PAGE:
Location: Plant Genetics ResearchTitle: Metabolic synergy in Camelina reproductive tissues for seed development
|KOLEY, SOMNATH - Danforth Plant Science Center|
|CHU, KEVIN - Danforth Plant Science Center|
|MUKHERJEE, THIYA - Danforth Plant Science Center|
|KLEBANOVYCH, ANASTASIYA - Danforth Plant Science Center|
|CZYMMEK, KIRK - Danforth Plant Science Center|
|Allen, Douglas - Doug|
Submitted to: Science Advances
Publication Type: Peer Reviewed Journal
Publication Acceptance Date: 9/14/2022
Publication Date: 10/28/2022
Citation: Koley, S., Chu, K.L., Mukherjee, T., Morley, S.A., Klebanovych, A., Czymmek, K.J., Allen, D.K. 2022. Metabolic synergy in Camelina reproductive tissues for seed development. Science Advances. 8(43). Article eabo7683. https://doi.org/10.1126/sciadv.abo7683.
Interpretive Summary: Our understanding of plant growth and development follows a common paradigm: leaves take up carbon dioxide and convert it into sugars that are exported to seeds, roots and other young undeveloped leaves for plant growth. Curiously, some plants place their pods at the top of the plant with direct access to sunlight and spatially far from leaves. Such is the case for Camelina sativa an emerging oil crop grown on marginal lands with 30-40% of seed biomass as lipid. The pods of Camelina are a darker green hue than leaves, particularly at the time of seed-filling. This highlights that pods might be ‘tuned’ to make an important local photosynthetic contribution to seed development, whereas leaves supply resources to the rest of the plant and are not developmentally coordinated exclusively for seed-filling. Our results indicate that pod wall photosynthesis supplies approximately one-third to one-half of the carbon in the seed during seed filling. These findings force a reconsideration of the traditional dogma and have important implications for engineering tomorrow’s crops. Our work quantitatively describes this operation with paradigm changing results – the pod is an important contributor to seed yield.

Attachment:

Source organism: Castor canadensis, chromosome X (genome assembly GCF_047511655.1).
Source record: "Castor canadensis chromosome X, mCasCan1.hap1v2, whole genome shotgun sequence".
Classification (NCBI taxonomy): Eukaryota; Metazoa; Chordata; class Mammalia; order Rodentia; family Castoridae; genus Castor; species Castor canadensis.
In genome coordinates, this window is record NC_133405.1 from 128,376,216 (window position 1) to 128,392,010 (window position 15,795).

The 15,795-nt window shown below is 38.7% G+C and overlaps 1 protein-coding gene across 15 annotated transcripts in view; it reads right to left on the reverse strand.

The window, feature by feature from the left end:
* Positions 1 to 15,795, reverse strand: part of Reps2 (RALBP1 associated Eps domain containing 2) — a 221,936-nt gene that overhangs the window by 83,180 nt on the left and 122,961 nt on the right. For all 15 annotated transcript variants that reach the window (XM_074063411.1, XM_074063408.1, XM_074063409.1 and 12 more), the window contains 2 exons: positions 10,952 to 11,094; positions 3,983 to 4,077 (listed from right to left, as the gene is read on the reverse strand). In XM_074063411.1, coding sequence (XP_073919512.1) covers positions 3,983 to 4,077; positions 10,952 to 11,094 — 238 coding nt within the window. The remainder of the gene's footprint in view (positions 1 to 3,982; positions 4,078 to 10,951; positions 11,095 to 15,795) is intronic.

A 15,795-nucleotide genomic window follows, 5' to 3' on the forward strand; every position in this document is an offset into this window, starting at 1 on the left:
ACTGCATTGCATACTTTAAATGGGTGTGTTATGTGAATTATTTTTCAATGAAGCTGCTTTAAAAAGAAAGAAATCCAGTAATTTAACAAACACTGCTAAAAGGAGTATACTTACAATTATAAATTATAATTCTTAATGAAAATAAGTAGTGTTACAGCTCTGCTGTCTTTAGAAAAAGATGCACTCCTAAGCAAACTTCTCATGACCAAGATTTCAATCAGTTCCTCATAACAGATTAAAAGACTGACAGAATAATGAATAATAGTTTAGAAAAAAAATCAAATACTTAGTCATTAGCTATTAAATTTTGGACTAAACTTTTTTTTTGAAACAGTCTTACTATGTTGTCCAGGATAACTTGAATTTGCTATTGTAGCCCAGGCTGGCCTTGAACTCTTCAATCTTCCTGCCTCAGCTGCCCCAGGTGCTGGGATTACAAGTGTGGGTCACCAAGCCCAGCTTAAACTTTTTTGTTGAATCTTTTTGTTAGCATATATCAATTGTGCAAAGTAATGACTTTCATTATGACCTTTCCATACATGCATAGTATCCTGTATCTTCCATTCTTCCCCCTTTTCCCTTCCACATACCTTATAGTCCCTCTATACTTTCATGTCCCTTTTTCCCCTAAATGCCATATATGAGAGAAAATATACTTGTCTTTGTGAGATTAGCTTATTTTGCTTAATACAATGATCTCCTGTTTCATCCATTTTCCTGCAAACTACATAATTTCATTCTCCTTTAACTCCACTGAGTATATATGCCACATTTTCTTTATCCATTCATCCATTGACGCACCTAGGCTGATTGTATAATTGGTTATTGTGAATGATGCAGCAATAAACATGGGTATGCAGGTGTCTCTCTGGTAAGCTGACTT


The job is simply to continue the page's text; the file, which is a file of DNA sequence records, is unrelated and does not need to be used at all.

Technical Abstract: Photosynthesis in fruits is well-documented but its contribution to seed development and yield remains largely unquantified. In oilseeds, the pods are green and elevated with direct access to sunlight. With 13C labeling in planta and through an intact pod labeling system, a unique multi-tissue comprehensive flux model mechanistically described how pods assimilate up to one-half (33-48%) of seed carbon by proximal photosynthesis in Camelina sativa. By capturing integrated tissue metabolism, the studies reveal the contribution of plant architecture beyond leaves, to enable seed filling and maximize number of viable seeds. The latent capacity of the pod wall in the absence of leaves contributes approximately 79% of seed biomass, supporting greater seed sink capacity and higher theoretical yields that suggest an opportunity for crop productivity gains.